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Salute to greatness

23 February 2017 12:07 am - 0     - {{hitsCtrl.values.hits}}

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The then Minister of State, Anandatissa De Alwis’ address at the Inaugural Presentation of the D.R. Wijewardene Award for Sinhala writing in 1985. 

I consider this an opportunity to pay the sincerest respects to someone to whom he owes possibly his entire existence. In my case it was D.R. Wijewardene. 
There are many of us to whom it was a privilege to work in an institution which is part of the history of this country. It has truly been said by somebody that it is not the mastery of language that makes a book but the mind and the man behind it. 
It is true that the Associated Newspapers of Ceylon Ltd. was known to be always ahead of the hours in the introduction of technical excellence in the production of its newspapers - in the introduction of the business management of a newspaper enterprise. 
But these, valuable as they were, were not the main propelling power and force behind the institution that we have come to know as Lake  House. That great power was a mind - the mind of D.R. Wijewardene. 
I remember when he published a supplement in the Daily News to commemorate the opening of the extension of the new Lake  House building in the ’30s. He said in an article he wrote under his name, which was very rarely: “I did not start a newspaper enterprise to bring home great auguries. There are many other fields in which fortunes can be made faster than in the newspaper industry.” 
And in saying that, he continued to explain why he began these newspapers. 
He began these newspapers because he was motivated by the same powers and forces that propelled our best people of that time - people like F.R. Senanayake, D.S. Senanayake, Sir Baron Jayatilaka, people of that rank, a standing force in this country. 
They were the men who worked in the fields, the men who worked among the people. D.R. Wijewardene was a man who worked among the minds. While the Senanayakes, the Jayatilakas and other leaders went about the country from temple to temple, meeting to meeting, talking about the worth and value of freedom, self-government and of one day ruling ourselves and being free of British domination, Mr. Wijewardene, from his room in Lake House, told the people every day what all this talk was about.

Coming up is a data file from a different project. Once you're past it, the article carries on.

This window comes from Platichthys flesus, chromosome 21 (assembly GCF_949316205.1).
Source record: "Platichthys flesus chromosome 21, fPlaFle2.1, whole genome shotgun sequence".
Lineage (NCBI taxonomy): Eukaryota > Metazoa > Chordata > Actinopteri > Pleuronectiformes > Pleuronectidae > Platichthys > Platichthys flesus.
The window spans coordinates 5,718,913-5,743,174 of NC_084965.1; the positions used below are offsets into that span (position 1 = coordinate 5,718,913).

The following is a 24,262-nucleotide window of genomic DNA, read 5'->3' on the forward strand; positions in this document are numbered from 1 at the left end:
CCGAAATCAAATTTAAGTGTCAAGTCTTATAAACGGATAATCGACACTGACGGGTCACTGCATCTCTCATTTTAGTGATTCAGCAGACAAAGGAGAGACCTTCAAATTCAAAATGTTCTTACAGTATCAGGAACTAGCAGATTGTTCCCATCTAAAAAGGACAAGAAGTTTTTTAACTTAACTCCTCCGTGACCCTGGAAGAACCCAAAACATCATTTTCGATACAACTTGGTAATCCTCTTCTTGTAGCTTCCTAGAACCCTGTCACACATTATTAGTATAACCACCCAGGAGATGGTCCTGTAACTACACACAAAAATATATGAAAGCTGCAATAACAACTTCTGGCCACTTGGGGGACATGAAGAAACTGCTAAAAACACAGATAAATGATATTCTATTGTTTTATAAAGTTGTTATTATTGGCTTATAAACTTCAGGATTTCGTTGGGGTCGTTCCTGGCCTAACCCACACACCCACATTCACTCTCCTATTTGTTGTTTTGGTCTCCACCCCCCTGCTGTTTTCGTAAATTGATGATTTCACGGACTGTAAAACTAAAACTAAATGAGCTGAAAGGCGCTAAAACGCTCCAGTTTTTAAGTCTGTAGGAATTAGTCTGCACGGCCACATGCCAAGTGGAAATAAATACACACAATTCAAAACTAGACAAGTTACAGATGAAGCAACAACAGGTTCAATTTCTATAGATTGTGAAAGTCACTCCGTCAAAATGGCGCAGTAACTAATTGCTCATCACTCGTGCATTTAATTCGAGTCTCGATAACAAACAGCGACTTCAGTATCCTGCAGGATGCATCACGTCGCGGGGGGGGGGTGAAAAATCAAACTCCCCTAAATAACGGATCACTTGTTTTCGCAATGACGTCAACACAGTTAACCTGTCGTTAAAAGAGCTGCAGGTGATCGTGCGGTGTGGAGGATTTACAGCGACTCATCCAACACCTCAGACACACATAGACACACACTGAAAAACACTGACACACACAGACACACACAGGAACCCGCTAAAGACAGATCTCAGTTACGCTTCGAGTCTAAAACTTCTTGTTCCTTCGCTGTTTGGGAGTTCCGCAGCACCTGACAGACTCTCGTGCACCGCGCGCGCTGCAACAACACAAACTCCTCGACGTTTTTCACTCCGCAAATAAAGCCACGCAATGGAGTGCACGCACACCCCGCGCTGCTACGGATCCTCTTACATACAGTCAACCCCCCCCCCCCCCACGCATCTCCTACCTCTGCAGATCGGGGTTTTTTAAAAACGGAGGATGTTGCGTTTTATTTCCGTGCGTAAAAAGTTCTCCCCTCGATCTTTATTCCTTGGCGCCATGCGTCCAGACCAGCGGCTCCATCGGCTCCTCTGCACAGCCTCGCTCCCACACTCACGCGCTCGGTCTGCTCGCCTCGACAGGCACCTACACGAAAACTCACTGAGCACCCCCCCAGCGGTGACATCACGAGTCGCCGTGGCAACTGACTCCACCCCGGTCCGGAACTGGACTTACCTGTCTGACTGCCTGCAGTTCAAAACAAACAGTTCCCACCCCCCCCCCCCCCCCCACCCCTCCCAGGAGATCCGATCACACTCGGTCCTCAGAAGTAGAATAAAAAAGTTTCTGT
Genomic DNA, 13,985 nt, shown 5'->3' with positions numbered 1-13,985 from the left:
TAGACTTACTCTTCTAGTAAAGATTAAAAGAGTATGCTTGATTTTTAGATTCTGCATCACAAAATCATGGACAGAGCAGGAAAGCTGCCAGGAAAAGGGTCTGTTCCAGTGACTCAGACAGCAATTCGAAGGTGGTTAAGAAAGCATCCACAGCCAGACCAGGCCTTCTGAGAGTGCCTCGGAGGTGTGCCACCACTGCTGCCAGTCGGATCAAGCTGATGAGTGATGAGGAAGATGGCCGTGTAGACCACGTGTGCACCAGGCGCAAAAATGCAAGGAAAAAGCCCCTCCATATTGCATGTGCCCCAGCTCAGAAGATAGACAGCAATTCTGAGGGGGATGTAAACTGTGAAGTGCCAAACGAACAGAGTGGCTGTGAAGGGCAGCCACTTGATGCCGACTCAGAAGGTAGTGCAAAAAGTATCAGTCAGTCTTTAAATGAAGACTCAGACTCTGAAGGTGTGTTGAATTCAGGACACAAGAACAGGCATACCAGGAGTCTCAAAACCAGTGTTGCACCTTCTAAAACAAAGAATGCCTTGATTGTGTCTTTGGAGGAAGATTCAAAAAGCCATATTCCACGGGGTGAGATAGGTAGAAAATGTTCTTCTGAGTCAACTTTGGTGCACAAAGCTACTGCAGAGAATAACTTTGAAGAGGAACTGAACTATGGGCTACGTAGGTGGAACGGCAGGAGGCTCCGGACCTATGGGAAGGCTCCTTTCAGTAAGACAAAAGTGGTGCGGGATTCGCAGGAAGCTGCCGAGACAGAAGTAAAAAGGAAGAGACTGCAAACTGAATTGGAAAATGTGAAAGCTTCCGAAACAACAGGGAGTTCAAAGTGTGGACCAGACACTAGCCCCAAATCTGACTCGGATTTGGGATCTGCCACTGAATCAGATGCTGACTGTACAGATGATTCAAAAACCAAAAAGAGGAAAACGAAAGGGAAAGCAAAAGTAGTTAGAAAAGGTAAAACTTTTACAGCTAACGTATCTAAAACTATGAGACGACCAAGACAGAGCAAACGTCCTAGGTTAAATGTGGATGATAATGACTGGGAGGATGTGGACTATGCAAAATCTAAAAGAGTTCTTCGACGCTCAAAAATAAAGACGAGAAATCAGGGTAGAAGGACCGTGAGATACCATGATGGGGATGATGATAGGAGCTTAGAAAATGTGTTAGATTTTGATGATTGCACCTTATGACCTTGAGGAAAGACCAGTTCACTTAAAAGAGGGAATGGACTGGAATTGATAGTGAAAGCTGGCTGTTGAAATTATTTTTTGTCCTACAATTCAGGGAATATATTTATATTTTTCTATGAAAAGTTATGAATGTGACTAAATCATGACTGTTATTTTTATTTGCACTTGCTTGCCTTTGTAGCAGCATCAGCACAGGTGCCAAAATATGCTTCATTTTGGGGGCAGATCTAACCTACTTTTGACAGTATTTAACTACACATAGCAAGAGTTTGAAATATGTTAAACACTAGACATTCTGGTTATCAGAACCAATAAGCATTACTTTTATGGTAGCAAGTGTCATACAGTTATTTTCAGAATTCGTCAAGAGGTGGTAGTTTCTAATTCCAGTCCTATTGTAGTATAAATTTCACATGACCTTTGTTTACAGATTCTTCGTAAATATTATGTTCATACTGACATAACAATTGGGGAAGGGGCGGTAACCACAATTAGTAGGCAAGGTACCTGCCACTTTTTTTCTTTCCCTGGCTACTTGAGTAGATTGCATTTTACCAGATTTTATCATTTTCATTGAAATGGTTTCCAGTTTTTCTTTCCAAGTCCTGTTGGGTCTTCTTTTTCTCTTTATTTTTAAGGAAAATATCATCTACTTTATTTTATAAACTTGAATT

In so doing, he gathered around him men of great eminence and patriotic endeavour. Men like E.W. Perera, I remember, took hours of Mr. Wijewardene’s time talking ardently, seriously, furiously and angrily, discussing the events of that time. 
Other people of that same calibre including C.L Wickremesinghe, father of Esmond, his friends and many others like D.S. Senanayake met in his bungalow, surrounded themselves with opinions from the four corners of the island and planned out a campaign to win the favour of the colonial office so that it could grant greater and greater measures of self-government for the colony called ‘Ceylon.’ 
D.R. Wijewardene at the same time attracted severe criticism. There never was a meeting held at the Galle Face Green at that time by the Marxists elements of this country at which what they called the ‘Beira-gedera’ newspapers were severely attacked. At times, copies of newspapers were burnt on the platforms. 
If you happened to turn back the pages of those days and re-live the campaigns the Lake House newspapers ran, the astounding pioneering thought to which Lake  House can very pleasurably bear credit will be apparent. 
The university argument, for instance, was not merely whether the location should be Colombo or Peradeniya, but the greater concept that Mr. Wijewardene began to push forward. It was that Sri Lanka was ready for its own university, and that, that university should have its own life and thought and being 
and personality. 
If you turn back the pages you will find that the leaders upheld that they must not be copies of Oxford and Cambridge and London. That the ethos of a nation must create its own educational structures. Numerous articles were published at that time, particularly in the Sinhala papers of the organisation, where it was pointed out that the ancient Pirivena systems of Asia were forerunners of the universities of Western lands. 
Mr. Wijewardene also campaigned for freedom for women, recognition of their rights not solely to courtesy, elegant manners or etiquette of the West, but to the freedom that was pro-pounded by the Thathagatha the Buddha himself - the first liberator of women from being second to man and the vassal of man. 
Here again to find this philosophy you have to dip into the pages of the Silumina and Dinamina of that time.